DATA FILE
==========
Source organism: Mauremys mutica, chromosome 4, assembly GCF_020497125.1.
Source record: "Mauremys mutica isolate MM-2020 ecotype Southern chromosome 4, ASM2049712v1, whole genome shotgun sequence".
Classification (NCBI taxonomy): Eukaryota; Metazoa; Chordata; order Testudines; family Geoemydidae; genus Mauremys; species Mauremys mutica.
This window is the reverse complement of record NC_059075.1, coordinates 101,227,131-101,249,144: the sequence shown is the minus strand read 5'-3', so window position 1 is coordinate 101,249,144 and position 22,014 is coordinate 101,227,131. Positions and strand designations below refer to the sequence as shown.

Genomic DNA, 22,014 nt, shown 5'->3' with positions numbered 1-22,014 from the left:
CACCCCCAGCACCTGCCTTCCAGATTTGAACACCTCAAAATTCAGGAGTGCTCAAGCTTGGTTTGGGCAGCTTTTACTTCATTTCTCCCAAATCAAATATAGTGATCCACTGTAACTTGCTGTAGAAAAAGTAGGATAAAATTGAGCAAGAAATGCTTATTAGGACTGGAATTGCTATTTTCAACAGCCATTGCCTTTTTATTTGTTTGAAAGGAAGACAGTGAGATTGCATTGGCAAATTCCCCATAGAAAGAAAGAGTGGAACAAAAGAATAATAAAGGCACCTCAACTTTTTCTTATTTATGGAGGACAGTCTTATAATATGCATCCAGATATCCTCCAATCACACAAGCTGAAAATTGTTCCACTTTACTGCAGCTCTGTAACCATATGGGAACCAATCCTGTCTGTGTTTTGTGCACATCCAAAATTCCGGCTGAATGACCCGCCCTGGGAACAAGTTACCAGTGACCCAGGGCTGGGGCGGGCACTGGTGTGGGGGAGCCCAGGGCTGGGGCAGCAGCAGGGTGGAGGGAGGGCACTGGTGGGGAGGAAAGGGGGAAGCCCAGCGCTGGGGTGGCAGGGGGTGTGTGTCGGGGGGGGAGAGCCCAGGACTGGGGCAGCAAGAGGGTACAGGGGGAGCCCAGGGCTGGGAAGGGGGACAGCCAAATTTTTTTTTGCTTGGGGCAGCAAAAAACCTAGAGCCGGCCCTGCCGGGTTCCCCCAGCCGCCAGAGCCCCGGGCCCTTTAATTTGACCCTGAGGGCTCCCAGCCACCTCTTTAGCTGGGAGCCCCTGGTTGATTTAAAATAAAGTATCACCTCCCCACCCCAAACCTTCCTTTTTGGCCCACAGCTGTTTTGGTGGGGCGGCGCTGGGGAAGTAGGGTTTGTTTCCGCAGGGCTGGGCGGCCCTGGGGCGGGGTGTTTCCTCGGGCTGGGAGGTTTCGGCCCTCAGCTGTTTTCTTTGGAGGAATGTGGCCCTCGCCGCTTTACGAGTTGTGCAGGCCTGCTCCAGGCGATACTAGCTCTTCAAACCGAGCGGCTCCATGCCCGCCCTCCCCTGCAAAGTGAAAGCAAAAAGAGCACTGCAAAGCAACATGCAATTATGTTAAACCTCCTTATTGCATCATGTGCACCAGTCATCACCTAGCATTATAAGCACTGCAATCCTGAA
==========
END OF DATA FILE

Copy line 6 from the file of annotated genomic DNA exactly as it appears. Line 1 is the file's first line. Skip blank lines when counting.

CACCCCCAGCACCTGCCTTCCAGATTTGAACACCTCAAAATTCAGGAGTGCTCAAGCTTGGTTTGGGCAGCTTTTACTTCATTTCTCCCAAATCAAATATAGTGATCCACTGTAACTTGCTGTAGAAAAAGTAGGATAAAATTGAGCAAGAAATGCTTATTAGGACTGGAATTGCTATTTTCAACAGCCATTGCCTTTTTATTTGTTTGAAAGGAAGACAGTGAGATTGCATTGGCAAATTCCCCATAGAAAGAAAGAGTGGAACAAAAGAATAATAAAGGCACCTCAACTTTTTCTTATTTATGGAGGACAGTCTTATAATATGCATCCAGATATCCTCCAATCACACAAGCTGAAAATTGTTCCACTTTACTGCAGCTCTGTAACCATATGGGAACCAATCCTGTCTGTGTTTTGTGCACATCCAAAATTCCGGCTGAATGACCCGCCCTGGGAACAAGTTACCAGTGACCCAGGGCTGGGGCGGGCACTGGTGTGGGGGAGCCCAGGGCTGGGGCAGCAGCAGGGTGGAGGGAGGGCACTGGTGGGGAGGAAAGGGGGAAGCCCAGCGCTGGGGTGGCAGGGGGTGTGTGTCGGGGGGGGAGAGCCCAGGACTGGGGCAGCAAGAGGGTACAGGGGGAGCCCAGGGCTGGGAAGGGGGACAGCCAAATTTTTTTTTGCTTGGGGCAGCAAAAAACCTAGAGCCGGCCCTGCCGGGTTCCCCCAGCCGCCAGAGCCCCGGGCCCTTTAATTTGACCCTGAGGGCTCCCAGCCACCTCTTTAGCTGGGAGCCCCTGGTTGATTTAAAATAAAGTATCACCTCCCCACCCCAAACCTTCCTTTTTGGCCCACAGCTGTTTTGGTGGGGCGGCGCTGGGGAAGTAGGGTTTGTTTCCGCAGGGCTGGGCGGCCCTGGGGCGGGGTGTTTCCTCGGGCTGGGAGGTTTCGGCCCTCAGCTGTTTTCTTTGGAGGAATGTGGCCCTCGCCGCTTTACGAGTTGTGCAGGCCTGCTCCAGGCGATACTAGCTCTTCAAACCGAGCGGCTCCATGCCCGCCCTCCCCTGCAAAGTGAAAGCAAAAAGAGCACTGCAAAGCAACATGCAATTATGTTAAACCTCCTTATTGCATCATGTGCACCAGTCATCACCTAGCATTATAAGCACTGCAATCCTGAA